Public Works is a London-based non-profit which designs for a more democratic use of the public realm. They have worked at all scales, from furniture to urban planning, with the unified goal of stimulating new thought about how public space can be claimed.
Public Works operates without a specific goal, but derives its programmatic direction from a strong ideology of public space. Public space is a convener, and the way in which its organized can give rise to new and more productive forms of social interaction.
Public Works was originally founded in 1999, by Kathrin Böhm, Sandra Denicke-Polcher, Torange Khonsari, Andreas Lang and Stefan Saffer. The current members are Andreas Lang, Torange Khonsari, Andrew Belfield, Tom Dobson, Carlotta Novella, and Hester Buck, although the group works with a wide network of collaborators.
Public Works has completed dozens of projects over twenty years, and their portfolio is notable for its incredible diversity. There is no typical Public Works project, but a typical ethos can be shown through the Granville Cube. The Cube is a simple metal frame structure which travels to various locations on and around the Granville New Homes site. Modest in its construction, the structure still stimulates community communication and serves as a place for small scale local events. Residents have used it for caroling, flower planting, fish tanks and other esoteric functions. With simple add-ons, the Cube turns into an exhibition space, a small stage, an outdoor screen, a workshop space, etc. The Cube, while small in scale, is meant as a provocation. It shows how designers’ simple interventions can often catalyze entirely new forms of community interaction. Communities want to interact – often the built environment serves as a deliberate inhibitor.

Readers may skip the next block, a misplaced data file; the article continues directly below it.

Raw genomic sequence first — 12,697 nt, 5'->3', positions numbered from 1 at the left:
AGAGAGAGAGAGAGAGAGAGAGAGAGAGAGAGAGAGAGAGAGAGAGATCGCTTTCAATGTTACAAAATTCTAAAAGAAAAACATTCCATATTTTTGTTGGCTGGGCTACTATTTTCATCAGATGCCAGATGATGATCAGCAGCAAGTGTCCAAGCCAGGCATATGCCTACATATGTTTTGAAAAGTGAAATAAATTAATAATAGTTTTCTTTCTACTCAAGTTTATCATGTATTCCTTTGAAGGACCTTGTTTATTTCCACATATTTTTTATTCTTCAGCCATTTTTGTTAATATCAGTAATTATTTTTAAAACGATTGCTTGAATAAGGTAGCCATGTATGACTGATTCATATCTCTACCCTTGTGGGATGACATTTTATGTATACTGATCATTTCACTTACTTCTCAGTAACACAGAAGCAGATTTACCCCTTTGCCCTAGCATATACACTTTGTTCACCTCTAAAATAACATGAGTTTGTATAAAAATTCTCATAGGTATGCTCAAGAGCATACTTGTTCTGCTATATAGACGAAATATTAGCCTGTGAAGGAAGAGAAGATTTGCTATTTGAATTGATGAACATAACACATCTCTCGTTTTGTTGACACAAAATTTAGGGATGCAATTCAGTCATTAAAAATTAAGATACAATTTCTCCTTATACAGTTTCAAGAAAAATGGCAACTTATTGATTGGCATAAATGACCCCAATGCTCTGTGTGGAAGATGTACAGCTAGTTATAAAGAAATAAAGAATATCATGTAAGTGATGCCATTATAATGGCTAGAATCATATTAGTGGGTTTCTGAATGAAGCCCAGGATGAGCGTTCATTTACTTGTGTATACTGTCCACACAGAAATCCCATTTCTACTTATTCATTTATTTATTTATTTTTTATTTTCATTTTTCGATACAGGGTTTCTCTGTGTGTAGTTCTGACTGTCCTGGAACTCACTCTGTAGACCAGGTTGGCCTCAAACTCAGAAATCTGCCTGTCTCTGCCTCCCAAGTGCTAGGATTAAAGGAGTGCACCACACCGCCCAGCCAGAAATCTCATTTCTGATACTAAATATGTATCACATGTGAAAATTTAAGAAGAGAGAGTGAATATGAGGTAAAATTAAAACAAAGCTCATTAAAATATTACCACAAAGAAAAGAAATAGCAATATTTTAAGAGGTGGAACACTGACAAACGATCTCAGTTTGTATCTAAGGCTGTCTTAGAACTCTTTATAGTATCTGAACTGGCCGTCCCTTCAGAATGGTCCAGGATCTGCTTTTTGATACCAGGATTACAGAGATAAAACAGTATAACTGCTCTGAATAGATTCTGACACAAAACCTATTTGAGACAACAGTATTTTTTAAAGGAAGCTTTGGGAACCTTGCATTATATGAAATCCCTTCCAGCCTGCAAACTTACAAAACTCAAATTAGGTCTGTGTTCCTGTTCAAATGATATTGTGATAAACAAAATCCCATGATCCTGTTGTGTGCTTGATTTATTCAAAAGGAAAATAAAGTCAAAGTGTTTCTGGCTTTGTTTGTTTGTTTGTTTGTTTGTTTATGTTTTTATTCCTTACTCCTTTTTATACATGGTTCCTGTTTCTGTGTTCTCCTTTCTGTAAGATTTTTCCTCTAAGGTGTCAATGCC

At the other end of the spectrum, Public Works has also launched The Public(s) Land Grab: a program which looks to alternatives to capital-led urban development. The project asks “if residents can build the capacity to develop without developers and use regeneration as an opportunity to level social inequalities rather than extenuate them.” They began with a garden, and used building workshops and legislation to build local capacity. The initiative intends to eventually produce a handbook of citizen strategies that can be used against capitalistic development.
Like many of our honorees, Public Works delves deep into the challenges posed by contemporary urbanism – and seeks new ways that communities can reassert control over their own futures.